In the dataset, 14 AIS, 11 MIA, 20 IA, and 5 MPs were randomly selected to form the test set. A training and validation set was created with the remainder of the dataset, in which 70% of the data (n = 169) were randomly selected by the program for training and the other 30% (n = 72) for validation of the deep learning model.


The CT scans were obtained from the CT/MRI department of Jiangsu Cancer Hospital using a LightSpeed VCT. The scanning matrix was set to 521*512 pixels. The slice thickness was 0.625 mm. The reconstructed thickness was 1.25 and 5 mm. The patients enrolled all owned two sets of CT scans with a reconstructed thickness of 1.25 and 5 mm. With the consideration to preserve more vital nodule information required for the research, the 1.25 mm thick CT sets were used for the research, and the 5 mm thick CT sets were abandoned.

Previous studies generally reported a deep learning-based nodule detection accuracy >90% (19). However, insights into subtype classification remained scarce. Therefore, in order to focus on the subtype classification of lung nodules, only 12 slices with the nodule in the center were chosen for labeling. For nodules >13.75 mm in size (that appear in more than 12 slices), the slice at the margin of the nodule was excluded to ensure that most of the information pertaining to the nodule could be preserved.

For the pre-processing of the images, the Amira 6.0.1 software was used to label the nodules in the images. We applied a window range between −1,000 and 400 to assess the images. Then, the images were manually labeled by two investigators (HD and YZ) who were blind to the histological results and reviewed by an experienced radiologist (LZ with 10 years of experience in chest CT diagnosis). The borders of the nodules were adjusted until an agreement was achieved between the investigators. The 12 labeling files and 12 CT images were saved in Dicom format in separate directories and renamed according to the patient identification numbers. Finally, images were trimmed to a size of 96*96 pixels placing the nodules in the center by OpenCV 4.2.0 based on Python 3.7. The entire procedure is shown in Figure 2.


Figure 2. Preprocessing of image data and the arrangement of dataset. Twelve slices chosen for labeling and 12 label files were trimmed to a size of 96*96 pixels with nodules in the middle, and then saved as Dicom format in separate directories, both named with the patients' id.

In the deep learning procedure, a code name that can be recognized by the machine is required to represent different classes of data. In our research, Class 0 and 1 were chosen for their simplicity. All the nodules in the AIS and MIA stages were marked with Class 0, and all the nodules in the IA stage (including the MPs) with Class 1. All the indices were recorded in a CSV file. In the further task to predict the MPs, a third group exclusively for images labeled MPs were built and named Class 2. The grouping process facilitated the recognition of images by the deep learning models in an organized manner.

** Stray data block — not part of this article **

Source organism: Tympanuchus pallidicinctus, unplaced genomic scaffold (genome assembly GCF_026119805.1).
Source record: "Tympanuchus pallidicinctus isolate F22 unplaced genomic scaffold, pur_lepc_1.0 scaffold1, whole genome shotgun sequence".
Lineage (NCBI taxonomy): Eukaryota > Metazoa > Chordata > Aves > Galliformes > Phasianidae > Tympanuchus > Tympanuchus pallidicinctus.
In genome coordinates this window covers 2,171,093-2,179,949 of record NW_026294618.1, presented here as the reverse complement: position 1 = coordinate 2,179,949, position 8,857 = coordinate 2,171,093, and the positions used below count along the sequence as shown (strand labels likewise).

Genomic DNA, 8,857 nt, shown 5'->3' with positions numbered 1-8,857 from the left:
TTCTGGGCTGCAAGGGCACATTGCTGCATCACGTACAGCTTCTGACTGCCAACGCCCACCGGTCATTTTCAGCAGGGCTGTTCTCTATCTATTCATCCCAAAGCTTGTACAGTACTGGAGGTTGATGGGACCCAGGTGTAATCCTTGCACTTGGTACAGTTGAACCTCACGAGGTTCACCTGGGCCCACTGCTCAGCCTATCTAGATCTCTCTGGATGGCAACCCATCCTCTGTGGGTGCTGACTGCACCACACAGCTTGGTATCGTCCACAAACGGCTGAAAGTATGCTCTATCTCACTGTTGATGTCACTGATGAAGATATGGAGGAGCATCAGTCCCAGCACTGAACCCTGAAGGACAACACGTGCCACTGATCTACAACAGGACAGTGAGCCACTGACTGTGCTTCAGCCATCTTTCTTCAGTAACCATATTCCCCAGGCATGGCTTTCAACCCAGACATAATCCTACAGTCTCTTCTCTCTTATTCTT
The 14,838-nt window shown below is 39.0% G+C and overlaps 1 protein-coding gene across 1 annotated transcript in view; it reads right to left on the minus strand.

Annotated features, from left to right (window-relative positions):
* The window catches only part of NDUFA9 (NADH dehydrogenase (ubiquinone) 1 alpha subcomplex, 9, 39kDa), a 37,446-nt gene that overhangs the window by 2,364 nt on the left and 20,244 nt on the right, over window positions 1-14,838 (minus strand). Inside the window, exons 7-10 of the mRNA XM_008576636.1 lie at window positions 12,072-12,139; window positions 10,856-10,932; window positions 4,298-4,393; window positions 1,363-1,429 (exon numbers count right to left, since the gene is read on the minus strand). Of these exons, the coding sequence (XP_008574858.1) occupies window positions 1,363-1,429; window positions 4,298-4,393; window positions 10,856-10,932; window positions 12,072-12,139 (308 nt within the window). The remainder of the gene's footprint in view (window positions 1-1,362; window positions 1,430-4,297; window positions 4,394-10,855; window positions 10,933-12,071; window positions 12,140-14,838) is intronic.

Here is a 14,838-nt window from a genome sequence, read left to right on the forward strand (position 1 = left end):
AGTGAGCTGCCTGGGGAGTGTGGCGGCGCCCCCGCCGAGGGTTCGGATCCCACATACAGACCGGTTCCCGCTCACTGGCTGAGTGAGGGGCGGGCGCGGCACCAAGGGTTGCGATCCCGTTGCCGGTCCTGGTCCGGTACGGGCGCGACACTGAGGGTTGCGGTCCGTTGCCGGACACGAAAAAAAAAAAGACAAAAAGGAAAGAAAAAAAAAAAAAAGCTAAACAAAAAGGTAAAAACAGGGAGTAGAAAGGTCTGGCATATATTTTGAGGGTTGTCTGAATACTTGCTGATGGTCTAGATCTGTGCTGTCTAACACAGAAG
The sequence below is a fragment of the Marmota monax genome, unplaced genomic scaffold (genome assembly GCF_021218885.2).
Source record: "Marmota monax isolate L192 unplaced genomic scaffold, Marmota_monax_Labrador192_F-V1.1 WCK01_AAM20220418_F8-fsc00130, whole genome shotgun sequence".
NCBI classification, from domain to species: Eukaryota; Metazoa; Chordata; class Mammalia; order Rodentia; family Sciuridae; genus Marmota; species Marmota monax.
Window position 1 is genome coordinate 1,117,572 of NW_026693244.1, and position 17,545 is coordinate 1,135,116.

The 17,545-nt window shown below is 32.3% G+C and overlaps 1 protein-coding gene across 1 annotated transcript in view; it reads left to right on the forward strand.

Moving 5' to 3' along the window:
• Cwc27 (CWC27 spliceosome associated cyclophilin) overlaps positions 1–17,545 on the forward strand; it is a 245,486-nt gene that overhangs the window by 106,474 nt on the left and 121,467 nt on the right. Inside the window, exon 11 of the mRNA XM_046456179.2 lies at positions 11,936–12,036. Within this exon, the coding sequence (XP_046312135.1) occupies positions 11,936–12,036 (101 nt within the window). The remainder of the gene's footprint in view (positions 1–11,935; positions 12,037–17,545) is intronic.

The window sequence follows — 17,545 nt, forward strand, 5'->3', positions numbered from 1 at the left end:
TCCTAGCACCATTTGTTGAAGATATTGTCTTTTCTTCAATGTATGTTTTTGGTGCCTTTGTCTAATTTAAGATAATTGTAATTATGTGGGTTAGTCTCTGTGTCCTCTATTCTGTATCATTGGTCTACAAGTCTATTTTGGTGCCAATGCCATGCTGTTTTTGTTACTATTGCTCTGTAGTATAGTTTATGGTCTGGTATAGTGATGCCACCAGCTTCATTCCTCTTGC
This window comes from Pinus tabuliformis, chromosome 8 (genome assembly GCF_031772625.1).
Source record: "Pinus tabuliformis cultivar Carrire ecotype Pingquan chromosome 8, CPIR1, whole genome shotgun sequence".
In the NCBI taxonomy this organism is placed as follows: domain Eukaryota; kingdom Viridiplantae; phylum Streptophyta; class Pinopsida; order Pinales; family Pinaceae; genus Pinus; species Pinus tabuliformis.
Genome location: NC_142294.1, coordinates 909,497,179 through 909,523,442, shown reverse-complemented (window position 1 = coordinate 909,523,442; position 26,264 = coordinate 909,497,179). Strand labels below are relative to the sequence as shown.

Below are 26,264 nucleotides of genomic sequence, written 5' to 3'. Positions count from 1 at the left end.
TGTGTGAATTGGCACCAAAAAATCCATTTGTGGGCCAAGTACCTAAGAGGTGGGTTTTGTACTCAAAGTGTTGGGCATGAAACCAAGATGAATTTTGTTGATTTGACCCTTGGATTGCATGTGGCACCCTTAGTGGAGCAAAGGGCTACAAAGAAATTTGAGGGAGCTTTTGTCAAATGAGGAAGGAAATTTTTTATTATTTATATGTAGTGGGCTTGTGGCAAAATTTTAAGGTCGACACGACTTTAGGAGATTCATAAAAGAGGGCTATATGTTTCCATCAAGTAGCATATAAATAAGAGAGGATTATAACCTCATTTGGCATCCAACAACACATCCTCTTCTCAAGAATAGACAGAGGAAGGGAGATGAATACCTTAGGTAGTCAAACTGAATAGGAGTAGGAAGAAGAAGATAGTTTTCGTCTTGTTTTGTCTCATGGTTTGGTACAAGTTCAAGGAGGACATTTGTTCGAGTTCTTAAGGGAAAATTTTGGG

Model Architecture

The invention of the classic LeNet model in 1998 was regarded as the beginning of deep learning (20). Since the AlexNet was reported in 2012, there have been brilliant development of the convolutional neural network (CNN). Many outstanding network structures have been proposed, including the VGG net in 2014 that deepened the model structure, and the ResNet in 2015 that utilized the residual learning methods to process the degradation of the deep network structure. The DenseNet in 2018 enhanced the reuse of the feature map (2123).

There are several basic structures of the CNN model. The convolutional layer convolves the input parameter and assists with processing images so that they are abstracted to a feature map (24). The pooling layer is used to streamline the underlying computation and reduce the dimensions of the input data (25). The fully connected layer is analyzed with a flattened input matrix to classify the images.

In this research, we chose adapted DenseNet and LeNet, with additional details listed below. The entire structure is shown in Figure 3. The research was performed with an Nvidia RTX 2070 Super graphics processing unit (GPU). Our models were developed with Python 3.7 and Keras 2.3.1 on an Ubuntu 18.04 platform.


Figure 3. Structure of two deep learning model structure. The Lung-DL model on the top of the picture consists of two convolutional layers, each followed by an average pooling layer. Two fully connected layers were attached to the end of the network; The Dense model on the bottom consists of three dense blocks. Each block consists of 12 convolutional layers. A fully connected layer was attached to the end of the model.

Lung-DL Model

The first model, which is called the Lung Deep Learning model (Lung-DL model), was adapted from the LeNet model. The model consists of two convolutional layers each followed by an average pooling layer (20). The ReLU function was chosen to be the activation function. Two fully connected layers were attached to the end of the network.

Dense Model